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27 fascinating facts about the Maltese islands
2 Min Read
21 June 2016
27 fascinating facts about the Maltese islands

Malta has long been a popular destination for holidaymakers. The island chain is also a fantastic place to enjoy a walking holiday. We reveal 27 fun facts, interesting details and reasons to take a trip to Malta.

1. Malta is officially known as the Republic of Malta.

2. Malta is not an island, it’s an archipelago.

A coastal arch on the isle of Gozo.

A coastal arch on the isle of Gozo.

3. The island chain is located almost at the centre of the Mediterranean Sea.

4. The closest mainland to Malta is Italy, some 50 miles north.

5. There are only three inhabited islands, Malta, Gozo and Comino.

6. Malta is the largest island and the cultural, commercial and administrative centre.

7. Gozo is the second largest island and is far more rural.

Comino's beautiful Blue Lagoon.

Comino's beautiful Blue Lagoon.

8. Comino has only one hotel and is largely uninhabited. It’s a haven for wildlife, has a famous Blue Lagoon and is free of cars.

9. The capital of Malta is Valletta, is the smallest national capital in the European Union.

10. Only around one-fifth of the Maltese Islands is urbanised. This makes it easy to escape to rural areas and enjoy walking amid tranquil countryside.

11. Dingli, on the west coast of Malta, lies on a plateau 250 metres above sea level, which is the highest point of Malta.

The prehistoric temples of Ggantija.

The prehistoric temples of Ggantija.

12. Malta has two official languages: Maltese and English.

13. Malta boasts three UNESCO World Heritage Sites: Ħal Saflieni Hypogeum, Valletta and the site of seven Megalithic Temples, which are some of the oldest free-standing structures in the world.

14. Malta achieved its independence from Great Britain on September 21, 1964 (Independence Day).

15. The islands of the archipelago lie on the Malta plateau, which is a shallow shelf formed from the high points of a land bridge between Sicily and North Africa.

The coast of Gozo Island.

The coast of Gozo Island.

16. The landscape is mostly low hills with terraced fields and a fabulous coast.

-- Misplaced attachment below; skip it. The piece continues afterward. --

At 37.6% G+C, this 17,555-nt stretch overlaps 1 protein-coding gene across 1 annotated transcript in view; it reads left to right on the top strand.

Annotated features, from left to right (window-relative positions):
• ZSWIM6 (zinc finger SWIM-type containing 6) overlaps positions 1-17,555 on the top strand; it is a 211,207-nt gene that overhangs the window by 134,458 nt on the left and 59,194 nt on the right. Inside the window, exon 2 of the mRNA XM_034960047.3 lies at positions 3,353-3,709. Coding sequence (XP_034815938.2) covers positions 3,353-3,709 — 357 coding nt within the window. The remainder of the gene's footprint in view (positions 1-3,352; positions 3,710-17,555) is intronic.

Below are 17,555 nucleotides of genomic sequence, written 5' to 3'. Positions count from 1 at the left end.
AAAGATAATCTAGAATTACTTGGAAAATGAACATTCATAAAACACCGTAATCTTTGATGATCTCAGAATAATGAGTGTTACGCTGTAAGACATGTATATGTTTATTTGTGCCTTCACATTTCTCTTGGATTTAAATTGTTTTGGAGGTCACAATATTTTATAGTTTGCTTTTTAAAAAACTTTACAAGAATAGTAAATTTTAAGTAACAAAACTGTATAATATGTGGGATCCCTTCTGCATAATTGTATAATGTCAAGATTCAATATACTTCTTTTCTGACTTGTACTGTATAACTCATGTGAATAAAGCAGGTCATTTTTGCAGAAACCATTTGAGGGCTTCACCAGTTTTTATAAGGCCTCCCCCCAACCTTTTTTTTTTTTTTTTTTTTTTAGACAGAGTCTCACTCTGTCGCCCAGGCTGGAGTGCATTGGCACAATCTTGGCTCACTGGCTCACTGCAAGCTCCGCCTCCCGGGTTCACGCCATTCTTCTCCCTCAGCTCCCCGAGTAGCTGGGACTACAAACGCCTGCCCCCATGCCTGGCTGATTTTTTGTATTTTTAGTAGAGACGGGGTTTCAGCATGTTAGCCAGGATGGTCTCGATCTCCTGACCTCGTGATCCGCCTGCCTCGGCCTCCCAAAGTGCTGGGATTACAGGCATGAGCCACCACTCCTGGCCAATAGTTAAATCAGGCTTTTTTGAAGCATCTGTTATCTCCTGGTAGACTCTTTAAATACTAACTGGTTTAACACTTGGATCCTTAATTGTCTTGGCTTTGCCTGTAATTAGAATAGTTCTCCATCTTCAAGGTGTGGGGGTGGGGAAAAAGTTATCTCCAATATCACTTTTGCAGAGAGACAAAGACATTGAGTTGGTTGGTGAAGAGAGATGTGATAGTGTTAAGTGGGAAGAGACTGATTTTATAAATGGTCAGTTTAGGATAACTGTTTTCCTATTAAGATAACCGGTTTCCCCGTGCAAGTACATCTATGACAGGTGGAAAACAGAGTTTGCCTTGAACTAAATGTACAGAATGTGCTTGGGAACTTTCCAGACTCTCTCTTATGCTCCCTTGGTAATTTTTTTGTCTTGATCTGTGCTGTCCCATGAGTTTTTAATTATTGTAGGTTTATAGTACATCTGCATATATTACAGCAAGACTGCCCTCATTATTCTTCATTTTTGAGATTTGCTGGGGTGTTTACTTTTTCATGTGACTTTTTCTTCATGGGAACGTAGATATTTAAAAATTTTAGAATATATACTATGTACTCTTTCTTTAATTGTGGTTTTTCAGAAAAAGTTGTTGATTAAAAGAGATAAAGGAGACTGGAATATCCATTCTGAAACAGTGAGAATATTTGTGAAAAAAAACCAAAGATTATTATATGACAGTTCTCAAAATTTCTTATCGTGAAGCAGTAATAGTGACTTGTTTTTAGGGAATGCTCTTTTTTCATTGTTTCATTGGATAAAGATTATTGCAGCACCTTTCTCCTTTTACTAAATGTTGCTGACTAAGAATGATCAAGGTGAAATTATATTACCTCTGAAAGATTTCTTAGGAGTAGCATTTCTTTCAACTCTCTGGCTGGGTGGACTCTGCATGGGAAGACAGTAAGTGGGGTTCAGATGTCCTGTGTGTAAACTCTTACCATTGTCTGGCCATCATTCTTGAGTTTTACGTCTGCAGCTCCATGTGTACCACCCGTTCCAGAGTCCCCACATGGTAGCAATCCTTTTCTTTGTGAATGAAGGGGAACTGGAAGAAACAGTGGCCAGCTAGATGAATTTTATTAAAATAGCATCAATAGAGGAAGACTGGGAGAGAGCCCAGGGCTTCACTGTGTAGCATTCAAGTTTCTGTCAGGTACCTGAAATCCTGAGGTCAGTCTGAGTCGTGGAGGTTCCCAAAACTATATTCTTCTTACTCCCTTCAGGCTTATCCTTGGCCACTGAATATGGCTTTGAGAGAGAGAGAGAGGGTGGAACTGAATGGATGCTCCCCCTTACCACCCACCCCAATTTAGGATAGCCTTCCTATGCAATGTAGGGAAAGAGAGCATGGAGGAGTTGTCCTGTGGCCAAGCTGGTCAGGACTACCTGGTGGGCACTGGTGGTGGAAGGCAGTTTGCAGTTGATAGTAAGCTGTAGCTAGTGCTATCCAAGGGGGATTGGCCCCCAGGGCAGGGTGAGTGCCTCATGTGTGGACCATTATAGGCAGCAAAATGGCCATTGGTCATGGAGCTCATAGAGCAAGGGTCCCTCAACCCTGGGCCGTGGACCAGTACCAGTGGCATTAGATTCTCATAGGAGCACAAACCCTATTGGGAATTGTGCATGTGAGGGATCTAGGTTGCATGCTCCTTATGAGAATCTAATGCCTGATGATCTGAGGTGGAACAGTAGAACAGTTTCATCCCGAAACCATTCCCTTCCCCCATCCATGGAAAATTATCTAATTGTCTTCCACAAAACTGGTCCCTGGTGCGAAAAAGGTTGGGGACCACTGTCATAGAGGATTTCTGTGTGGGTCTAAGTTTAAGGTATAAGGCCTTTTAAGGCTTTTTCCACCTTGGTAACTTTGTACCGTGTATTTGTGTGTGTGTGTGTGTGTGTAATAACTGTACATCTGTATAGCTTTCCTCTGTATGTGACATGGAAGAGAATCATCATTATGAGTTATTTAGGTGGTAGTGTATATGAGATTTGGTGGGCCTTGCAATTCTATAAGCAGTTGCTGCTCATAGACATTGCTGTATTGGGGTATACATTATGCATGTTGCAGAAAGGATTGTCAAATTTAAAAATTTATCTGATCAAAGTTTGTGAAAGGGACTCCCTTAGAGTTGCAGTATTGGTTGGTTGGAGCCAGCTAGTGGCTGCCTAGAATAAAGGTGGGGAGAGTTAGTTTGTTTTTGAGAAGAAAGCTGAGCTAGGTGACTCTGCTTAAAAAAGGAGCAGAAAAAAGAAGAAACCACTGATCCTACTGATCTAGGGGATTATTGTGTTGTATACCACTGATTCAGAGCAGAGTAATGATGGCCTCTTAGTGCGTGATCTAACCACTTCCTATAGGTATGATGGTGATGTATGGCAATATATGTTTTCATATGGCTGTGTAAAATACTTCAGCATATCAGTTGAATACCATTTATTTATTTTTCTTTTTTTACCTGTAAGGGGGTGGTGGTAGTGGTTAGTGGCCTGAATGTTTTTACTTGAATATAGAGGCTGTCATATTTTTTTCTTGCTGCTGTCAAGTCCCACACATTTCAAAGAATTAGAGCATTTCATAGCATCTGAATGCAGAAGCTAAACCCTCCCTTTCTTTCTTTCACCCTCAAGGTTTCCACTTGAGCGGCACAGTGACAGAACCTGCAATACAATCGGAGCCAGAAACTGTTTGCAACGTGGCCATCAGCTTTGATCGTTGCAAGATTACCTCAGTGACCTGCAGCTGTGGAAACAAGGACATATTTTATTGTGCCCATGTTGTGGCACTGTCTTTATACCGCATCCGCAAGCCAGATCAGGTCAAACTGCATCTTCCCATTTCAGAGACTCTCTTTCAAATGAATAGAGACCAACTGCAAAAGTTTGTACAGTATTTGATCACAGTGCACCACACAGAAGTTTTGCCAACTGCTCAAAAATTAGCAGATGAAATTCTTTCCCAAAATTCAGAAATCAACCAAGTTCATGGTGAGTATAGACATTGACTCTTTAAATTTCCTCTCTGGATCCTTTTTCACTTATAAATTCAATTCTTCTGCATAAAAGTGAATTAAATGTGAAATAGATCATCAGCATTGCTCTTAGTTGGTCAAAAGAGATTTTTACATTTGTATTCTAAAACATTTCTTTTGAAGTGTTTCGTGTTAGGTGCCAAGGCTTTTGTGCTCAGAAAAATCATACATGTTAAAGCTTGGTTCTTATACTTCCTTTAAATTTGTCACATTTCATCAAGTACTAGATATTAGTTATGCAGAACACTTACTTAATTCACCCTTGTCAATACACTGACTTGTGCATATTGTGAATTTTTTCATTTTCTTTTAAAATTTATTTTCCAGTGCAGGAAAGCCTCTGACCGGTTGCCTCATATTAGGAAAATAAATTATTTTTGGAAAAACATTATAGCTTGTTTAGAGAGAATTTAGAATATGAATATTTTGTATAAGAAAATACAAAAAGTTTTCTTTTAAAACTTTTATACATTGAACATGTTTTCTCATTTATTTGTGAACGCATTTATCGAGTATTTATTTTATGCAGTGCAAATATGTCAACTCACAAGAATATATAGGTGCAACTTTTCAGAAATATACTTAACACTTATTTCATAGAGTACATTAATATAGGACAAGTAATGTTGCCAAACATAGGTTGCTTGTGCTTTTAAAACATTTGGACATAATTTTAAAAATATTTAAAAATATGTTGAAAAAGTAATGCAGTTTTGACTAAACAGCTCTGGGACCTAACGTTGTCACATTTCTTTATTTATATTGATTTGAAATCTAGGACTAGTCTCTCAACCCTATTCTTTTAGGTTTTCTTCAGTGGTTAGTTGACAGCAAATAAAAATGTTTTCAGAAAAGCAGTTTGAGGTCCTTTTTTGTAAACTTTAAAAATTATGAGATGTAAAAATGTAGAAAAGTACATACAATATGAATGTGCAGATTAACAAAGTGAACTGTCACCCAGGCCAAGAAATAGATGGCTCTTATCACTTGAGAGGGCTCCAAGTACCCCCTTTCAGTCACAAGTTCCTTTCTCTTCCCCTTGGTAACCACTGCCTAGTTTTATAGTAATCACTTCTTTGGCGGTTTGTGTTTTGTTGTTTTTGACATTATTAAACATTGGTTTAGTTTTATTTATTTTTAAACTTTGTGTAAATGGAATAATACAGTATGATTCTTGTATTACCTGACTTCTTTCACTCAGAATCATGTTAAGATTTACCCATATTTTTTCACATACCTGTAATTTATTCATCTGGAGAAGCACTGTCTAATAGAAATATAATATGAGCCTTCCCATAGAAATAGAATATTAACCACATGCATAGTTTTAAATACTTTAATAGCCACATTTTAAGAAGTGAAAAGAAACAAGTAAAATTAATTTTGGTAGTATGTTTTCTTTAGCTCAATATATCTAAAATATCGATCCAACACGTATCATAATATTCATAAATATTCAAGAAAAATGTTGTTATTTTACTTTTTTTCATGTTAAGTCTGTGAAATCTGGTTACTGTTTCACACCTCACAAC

17. The climate has been described as one of the best in the world with hot, dry summers and warm spring, autumn and winter.

18. The average yearly temperature is around 23C. Even during the coldest month, January, the typical temperature range is 12C to 20C.

19. The number of sunshine hours in Malta totals 3,000 per year, which gives it the best results for Europe.

20. The first rain after the summer turns the islands a lush green and by if you travel in spring you’ll be wowed by the variety of flowers.

21. Traffic in Malta drives on the left.

22. Maltese currency is Euros.

23. The first settlers on Malta built Ġgantija, which is one of the world’s oldest manmade freestanding structures.

St Michael Bastion in Senglea, Malta.

St Michael Bastion in Senglea, Malta.

24. To see fabulous remnants of the Roman period, including decorative mosaic floors and marble colonnades, visit the country villa of Roman Domus.

25. Malta is the unofficial crafts capital of Europe. A hamlet built from disused World War II aircraft hangars, the Ta’ Qali Crafts Village, in Attard is where it all happens.

St Julians, Malta. Pic credit: Curioso,

St Julians, Malta. Pic credit: Curioso,

26. When in Malta you should try Pastizzi, a filo pastry baked with ricotta cheese or mushy peas, and Kinnie, a soft drink that is made with chinotto bitter-oranges, spices and herbs.

27. Malta is so beautiful it has been used as a filming location shoot for many blockbusters, such as Gladiator and Troy and also TV’s Game of Thrones.

You can discover all this and more on a walking holiday to the Maltese islands.


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